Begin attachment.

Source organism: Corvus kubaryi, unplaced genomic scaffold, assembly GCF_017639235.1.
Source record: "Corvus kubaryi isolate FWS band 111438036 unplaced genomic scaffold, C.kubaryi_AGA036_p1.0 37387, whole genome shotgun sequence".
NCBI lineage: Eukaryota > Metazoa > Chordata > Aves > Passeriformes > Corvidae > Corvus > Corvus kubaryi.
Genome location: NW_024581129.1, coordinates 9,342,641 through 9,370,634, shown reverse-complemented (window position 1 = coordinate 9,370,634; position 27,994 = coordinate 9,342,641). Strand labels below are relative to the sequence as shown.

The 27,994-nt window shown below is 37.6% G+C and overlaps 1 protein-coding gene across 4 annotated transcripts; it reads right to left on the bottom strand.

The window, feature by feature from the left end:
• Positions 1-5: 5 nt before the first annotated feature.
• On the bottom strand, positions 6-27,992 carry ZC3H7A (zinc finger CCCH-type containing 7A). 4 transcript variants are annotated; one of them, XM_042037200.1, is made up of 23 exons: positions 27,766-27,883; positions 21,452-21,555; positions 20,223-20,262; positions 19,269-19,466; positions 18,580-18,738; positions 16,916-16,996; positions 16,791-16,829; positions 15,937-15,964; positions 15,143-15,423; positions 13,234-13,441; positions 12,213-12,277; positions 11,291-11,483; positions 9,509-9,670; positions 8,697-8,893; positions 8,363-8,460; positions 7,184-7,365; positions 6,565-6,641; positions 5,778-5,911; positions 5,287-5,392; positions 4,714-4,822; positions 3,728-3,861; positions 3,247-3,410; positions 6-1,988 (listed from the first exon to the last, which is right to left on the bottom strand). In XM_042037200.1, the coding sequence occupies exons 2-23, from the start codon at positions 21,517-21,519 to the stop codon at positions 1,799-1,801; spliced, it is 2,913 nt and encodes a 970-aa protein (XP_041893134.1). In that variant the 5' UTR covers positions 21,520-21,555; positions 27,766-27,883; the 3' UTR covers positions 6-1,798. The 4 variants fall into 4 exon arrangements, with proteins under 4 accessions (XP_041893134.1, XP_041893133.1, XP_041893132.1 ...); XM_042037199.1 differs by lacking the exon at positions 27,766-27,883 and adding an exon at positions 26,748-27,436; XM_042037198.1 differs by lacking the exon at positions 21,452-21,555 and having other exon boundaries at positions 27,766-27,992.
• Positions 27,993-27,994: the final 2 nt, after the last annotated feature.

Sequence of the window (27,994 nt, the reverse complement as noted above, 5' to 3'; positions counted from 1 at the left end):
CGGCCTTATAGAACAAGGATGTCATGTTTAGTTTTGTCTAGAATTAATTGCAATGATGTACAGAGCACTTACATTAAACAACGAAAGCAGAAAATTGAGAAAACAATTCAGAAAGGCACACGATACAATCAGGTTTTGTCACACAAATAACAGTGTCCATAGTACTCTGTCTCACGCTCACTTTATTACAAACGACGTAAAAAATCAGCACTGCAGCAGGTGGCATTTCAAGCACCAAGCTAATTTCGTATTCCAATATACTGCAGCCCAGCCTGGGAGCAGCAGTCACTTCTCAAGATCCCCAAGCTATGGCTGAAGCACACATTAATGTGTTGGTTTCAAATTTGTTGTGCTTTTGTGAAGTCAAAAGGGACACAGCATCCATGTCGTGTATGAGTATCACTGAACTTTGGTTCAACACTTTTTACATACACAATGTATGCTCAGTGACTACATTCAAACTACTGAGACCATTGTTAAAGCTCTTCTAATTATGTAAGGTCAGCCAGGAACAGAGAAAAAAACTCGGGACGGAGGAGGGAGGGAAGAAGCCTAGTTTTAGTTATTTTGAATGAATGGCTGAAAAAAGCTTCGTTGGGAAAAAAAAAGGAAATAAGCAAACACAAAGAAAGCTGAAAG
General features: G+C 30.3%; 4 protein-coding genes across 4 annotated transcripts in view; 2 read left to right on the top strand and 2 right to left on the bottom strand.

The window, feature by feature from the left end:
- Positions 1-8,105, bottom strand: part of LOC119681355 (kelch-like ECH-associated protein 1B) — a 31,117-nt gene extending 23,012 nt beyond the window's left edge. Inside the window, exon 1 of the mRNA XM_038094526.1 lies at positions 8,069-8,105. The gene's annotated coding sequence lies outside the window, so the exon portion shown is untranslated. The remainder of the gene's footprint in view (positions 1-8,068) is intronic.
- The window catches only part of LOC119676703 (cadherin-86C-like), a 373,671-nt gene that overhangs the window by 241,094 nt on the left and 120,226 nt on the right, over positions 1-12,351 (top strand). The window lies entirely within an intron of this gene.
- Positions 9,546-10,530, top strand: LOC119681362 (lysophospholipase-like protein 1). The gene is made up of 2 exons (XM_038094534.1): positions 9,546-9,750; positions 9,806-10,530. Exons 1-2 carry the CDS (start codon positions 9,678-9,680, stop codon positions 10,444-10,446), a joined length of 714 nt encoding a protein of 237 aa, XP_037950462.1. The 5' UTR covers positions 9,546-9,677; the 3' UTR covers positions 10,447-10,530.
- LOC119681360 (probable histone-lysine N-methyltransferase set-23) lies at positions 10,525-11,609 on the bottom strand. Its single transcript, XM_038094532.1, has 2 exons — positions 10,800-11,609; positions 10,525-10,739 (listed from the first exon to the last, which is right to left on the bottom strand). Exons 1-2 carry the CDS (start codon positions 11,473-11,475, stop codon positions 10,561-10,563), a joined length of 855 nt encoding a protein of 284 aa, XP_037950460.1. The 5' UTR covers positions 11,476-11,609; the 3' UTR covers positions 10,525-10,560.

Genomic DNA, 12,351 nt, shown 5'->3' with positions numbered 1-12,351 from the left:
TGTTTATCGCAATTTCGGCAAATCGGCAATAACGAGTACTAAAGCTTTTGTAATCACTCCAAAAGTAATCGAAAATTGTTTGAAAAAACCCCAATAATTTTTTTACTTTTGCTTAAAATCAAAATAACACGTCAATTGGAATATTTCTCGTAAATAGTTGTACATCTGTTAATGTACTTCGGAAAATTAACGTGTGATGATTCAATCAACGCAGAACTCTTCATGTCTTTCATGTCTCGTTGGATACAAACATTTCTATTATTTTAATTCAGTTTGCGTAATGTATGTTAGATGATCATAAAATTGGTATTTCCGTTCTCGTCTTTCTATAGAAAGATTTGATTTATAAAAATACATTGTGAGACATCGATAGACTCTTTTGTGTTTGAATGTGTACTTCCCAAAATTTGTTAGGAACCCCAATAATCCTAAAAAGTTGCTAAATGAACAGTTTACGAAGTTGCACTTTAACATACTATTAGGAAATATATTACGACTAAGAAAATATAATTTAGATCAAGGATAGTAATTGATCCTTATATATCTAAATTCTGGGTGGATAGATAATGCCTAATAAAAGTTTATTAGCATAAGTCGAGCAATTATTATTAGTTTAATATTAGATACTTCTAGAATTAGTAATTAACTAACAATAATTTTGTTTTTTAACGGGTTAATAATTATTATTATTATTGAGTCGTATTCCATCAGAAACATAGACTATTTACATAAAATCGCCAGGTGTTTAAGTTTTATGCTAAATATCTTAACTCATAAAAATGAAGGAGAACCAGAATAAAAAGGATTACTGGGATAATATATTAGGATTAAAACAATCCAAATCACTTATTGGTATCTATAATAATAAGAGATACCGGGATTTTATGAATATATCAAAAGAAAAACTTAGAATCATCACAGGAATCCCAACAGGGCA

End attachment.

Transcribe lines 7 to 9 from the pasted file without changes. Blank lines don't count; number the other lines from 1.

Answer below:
• Positions 1-5: 5 nt before the first annotated feature.
• On the bottom strand, positions 6-27,992 carry ZC3H7A (zinc finger CCCH-type containing 7A). 4 transcript variants are annotated; one of them, XM_042037200.1, is made up of 23 exons: positions 27,766-27,883; positions 21,452-21,555; positions 20,223-20,262; positions 19,269-19,466; positions 18,580-18,738; positions 16,916-16,996; positions 16,791-16,829; positions 15,937-15,964; positions 15,143-15,423; positions 13,234-13,441; positions 12,213-12,277; positions 11,291-11,483; positions 9,509-9,670; positions 8,697-8,893; positions 8,363-8,460; positions 7,184-7,365; positions 6,565-6,641; positions 5,778-5,911; positions 5,287-5,392; positions 4,714-4,822; positions 3,728-3,861; positions 3,247-3,410; positions 6-1,988 (listed from the first exon to the last, which is right to left on the bottom strand). In XM_042037200.1, the coding sequence occupies exons 2-23, from the start codon at positions 21,517-21,519 to the stop codon at positions 1,799-1,801; spliced, it is 2,913 nt and encodes a 970-aa protein (XP_041893134.1). In that variant the 5' UTR covers positions 21,520-21,555; positions 27,766-27,883; the 3' UTR covers positions 6-1,798. The 4 variants fall into 4 exon arrangements, with proteins under 4 accessions (XP_041893134.1, XP_041893133.1, XP_041893132.1 ...); XM_042037199.1 differs by lacking the exon at positions 27,766-27,883 and adding an exon at positions 26,748-27,436; XM_042037198.1 differs by lacking the exon at positions 21,452-21,555 and having other exon boundaries at positions 27,766-27,992.
• Positions 27,993-27,994: the final 2 nt, after the last annotated feature.